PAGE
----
Three years after Apple launched its own iOS Maps app to replace Google as its iPhone and iPad map provider, the Cupertino company is readying its first major enhancements to the service. While Apple was known to be gearing up for the launch of a mass transit directions service this fall in a handful of cities, sources have revealed that it is also developing its first entirely in-house mapping database to reduce its reliance on TomTom, using a fleet of mysterious vans to take still photos of business storefronts to replace Yelp photos, and building a 3D Street View feature. Apple has been using the sensor-equipped vans in cities such as Los Angeles, Dallas, and New York since earlier this year, and, below, we detail how the vehicles are advancing Apple’s plans for the future of Maps…
In-house Maps data by 2018
Since the initial Apple Maps launch on the iPhone and iPad in the fall of 2012, Apple has utilized fundamental geography data pulled together from several third-party sources, including TomTom. This core data for mapping software is known as the “base map.” The initial data errors reported by Apple Maps users were in part the result of Apple aggregating several data sources, instead of building its own singular database as rivals Google, MapQuest, and Nokia HERE have done for years.
Apple is now in the process of collecting its own base map data, using beige, black, and white minivans to augment work already done by recent acquisitions such as BroadMap. These minivans have been the subject of rampant speculation since they were first spotted months ago, including many guesses that they were test vehicles for upcoming Apple-designed cars. However, sources indicate that they are solely being used to gather data and images for the Apple Maps application.
The current plan is to revamp the foundation of the Maps application, shifting to the in-house base map database by 2017; this would lead to the cutting of ties with partners such as TomTom, which currently have multi-year Maps contracts. While Apple hopes to achieve the 2017 shift, a source says that Apple is not completely on track to meet this goal, so a 2018 launch may be more likely.For end users, this change will mean more accurate and rapidly updated data. For Apple, this means more control over the core user experience, and, consequently, less of a need to rely on partners for data to be updated. Apple is notably taking a similar approach to its upcoming indoor mapping feature, which is being developed entirely in-house with iBeacons equipped to small autonomous robots.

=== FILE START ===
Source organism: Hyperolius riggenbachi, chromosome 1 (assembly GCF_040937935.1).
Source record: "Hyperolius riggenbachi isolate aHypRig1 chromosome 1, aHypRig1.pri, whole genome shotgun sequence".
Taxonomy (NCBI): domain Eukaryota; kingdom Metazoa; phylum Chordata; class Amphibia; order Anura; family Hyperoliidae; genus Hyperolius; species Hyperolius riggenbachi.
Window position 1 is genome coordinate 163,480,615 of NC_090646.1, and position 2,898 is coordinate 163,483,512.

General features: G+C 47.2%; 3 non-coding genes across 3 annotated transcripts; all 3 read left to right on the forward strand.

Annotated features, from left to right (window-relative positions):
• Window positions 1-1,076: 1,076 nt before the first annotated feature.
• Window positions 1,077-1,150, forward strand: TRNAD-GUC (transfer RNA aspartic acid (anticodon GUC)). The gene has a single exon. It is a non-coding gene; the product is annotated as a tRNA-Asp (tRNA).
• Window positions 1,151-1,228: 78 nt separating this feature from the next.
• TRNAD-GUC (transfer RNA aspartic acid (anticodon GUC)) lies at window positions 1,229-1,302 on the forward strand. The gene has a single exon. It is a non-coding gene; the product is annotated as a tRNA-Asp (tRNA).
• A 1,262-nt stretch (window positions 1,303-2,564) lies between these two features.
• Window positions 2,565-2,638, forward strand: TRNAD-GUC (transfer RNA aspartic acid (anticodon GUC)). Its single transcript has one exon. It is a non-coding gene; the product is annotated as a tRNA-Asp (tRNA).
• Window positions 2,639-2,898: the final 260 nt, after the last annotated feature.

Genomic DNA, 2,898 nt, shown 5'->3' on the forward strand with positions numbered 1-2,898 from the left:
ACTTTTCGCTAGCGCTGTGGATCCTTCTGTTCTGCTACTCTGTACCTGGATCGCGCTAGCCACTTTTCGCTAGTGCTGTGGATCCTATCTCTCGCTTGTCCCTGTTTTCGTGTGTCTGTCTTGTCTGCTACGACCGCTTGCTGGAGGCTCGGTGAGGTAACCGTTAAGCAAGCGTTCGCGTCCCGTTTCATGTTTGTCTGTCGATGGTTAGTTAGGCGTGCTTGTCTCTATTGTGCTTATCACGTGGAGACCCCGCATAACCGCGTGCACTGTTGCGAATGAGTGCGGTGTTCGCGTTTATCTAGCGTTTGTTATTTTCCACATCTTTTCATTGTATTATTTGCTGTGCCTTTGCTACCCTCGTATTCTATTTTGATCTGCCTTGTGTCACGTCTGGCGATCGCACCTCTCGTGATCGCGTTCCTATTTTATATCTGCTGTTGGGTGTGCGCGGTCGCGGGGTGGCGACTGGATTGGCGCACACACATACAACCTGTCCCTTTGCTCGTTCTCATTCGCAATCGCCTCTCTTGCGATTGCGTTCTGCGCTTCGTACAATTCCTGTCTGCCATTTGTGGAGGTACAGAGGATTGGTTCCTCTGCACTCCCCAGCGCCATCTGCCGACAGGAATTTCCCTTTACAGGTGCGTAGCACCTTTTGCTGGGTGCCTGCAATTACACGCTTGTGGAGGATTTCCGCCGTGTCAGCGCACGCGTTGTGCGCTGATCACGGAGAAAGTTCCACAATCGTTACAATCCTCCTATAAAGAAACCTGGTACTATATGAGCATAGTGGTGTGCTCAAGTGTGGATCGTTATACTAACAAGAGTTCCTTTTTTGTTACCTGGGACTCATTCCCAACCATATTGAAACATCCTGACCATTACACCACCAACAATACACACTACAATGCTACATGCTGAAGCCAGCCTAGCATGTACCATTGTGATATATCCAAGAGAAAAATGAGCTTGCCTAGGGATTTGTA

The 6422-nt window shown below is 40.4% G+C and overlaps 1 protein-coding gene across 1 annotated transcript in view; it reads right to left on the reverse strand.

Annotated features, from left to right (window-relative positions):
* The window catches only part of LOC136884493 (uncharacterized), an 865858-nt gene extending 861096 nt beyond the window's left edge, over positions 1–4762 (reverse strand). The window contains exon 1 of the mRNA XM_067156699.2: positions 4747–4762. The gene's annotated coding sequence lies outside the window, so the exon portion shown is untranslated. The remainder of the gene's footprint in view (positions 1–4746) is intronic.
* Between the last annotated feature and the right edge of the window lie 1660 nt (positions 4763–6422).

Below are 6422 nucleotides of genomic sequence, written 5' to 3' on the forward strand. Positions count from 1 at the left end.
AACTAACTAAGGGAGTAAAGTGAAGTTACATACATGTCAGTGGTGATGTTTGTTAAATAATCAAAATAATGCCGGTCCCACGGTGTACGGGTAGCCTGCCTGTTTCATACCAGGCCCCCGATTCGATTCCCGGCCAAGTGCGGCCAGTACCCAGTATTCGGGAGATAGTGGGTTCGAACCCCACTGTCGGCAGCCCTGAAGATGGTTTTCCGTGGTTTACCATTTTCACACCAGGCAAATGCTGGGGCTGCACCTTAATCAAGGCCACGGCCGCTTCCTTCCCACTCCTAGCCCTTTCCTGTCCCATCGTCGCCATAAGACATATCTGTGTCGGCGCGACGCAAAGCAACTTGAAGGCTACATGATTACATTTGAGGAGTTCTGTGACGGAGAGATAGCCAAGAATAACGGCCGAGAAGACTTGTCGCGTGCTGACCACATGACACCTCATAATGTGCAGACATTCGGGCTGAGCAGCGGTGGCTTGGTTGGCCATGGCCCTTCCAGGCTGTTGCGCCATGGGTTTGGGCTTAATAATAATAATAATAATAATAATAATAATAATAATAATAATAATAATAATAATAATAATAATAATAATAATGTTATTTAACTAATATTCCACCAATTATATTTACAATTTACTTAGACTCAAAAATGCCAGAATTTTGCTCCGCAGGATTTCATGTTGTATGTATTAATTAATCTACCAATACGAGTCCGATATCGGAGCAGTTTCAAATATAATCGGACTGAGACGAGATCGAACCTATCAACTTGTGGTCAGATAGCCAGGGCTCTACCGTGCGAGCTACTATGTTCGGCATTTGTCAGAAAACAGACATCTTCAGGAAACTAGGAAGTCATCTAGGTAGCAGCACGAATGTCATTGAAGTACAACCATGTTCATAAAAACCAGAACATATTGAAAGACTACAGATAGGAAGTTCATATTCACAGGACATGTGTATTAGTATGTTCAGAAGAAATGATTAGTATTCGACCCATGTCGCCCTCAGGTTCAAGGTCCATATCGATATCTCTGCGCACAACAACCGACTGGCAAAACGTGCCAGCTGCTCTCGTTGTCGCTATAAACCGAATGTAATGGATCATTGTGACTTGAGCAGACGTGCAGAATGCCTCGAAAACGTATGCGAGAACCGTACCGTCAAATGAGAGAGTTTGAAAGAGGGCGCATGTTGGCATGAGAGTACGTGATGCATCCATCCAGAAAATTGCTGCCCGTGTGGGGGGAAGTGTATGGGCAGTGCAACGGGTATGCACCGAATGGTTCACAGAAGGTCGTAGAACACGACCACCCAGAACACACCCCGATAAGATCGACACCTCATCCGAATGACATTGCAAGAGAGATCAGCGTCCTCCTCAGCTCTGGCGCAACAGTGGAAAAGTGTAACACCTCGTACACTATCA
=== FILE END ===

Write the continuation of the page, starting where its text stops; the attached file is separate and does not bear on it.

3D Street View
In addition to assisting with in-house data collection, the Apple Maps vans are equipped with cameras to collect Street View data. Apple does not believe that classic Street View interfaces developed by Google are intuitive to the user, according to sources with knowledge of Apple’s work on Maps services, so the company is exploring new ways to present Street View imagery.
To expand its 3D Flyover mode in Maps, Apple is working on ways to tie together its new camera data to make a street level version of 3D Maps for a future version of its Maps app. As Apple has only recently started collecting its 3D Street View data, such a feature is not likely to be imminent. However, Apple has another plan for the imagery it’s gathering that will appear sooner rather than later.
Replacing Yelp with storefront stillsSources say that Apple’s camera equipped vans are taking still pictures of businesses along commercial roads, an initiative Apple has internally codenamed “Project Gardar,” an apparent reference to Norse strongholds in new territory. Apple has planned to begin integrating still exterior photos of points of interest this fall in its iOS 9 Maps app. Currently, the individual cards (or listings) within the Apple Maps application are illustrated with Yelp’s images, as seen in the screenshot above. In order to reduce its reliance on Yelp, Apple wants to replace photos taken by amateur reviewers with its own pictures of storefronts. Replacing Yelp’s images with ones snapped from vans is a long-term initiative planned for a gradual rollout, rather than one that will happen all at once. It is unclear if Apple is still on track to begin the transition with iOS 9, but it appears likely to begin within the next year at the latest.
Apple initially launched its van project to verify, plus add to, its work on an in-house, next-generation Maps geography database and to take still photos of storefronts, but sources say that the photos can be stitched together for other purposes, such as for the aforementioned 3D Street View feature.
Earlier this month, we revealed Apple’s plans to launch a robust mass-transit directions service for iOS 9, along with details on Apple’s plans for new Augmented Reality and Browse Around Me features for the iPhone and iPad Maps applications. As Apple uses similar features for its Maps app on OS X, the company is likely to integrate data from its next projects on the Mac as well over the course of the next few years.
For iOS 9, Apple is also working on a tweaked user-interface with a new typeface, a Home app to control HomeKit devices, split screen apps for the iPad, a Google Now-competitor, Force Touch support, iMessage improvements, a new keyboard, and an overall focus on quality, security, and stability. Apple is working on similar stability enhancements for OS X 10.11, in addition to new features such as Control Center. Apple’s WWDC keynote takes place on Monday, June 8th.
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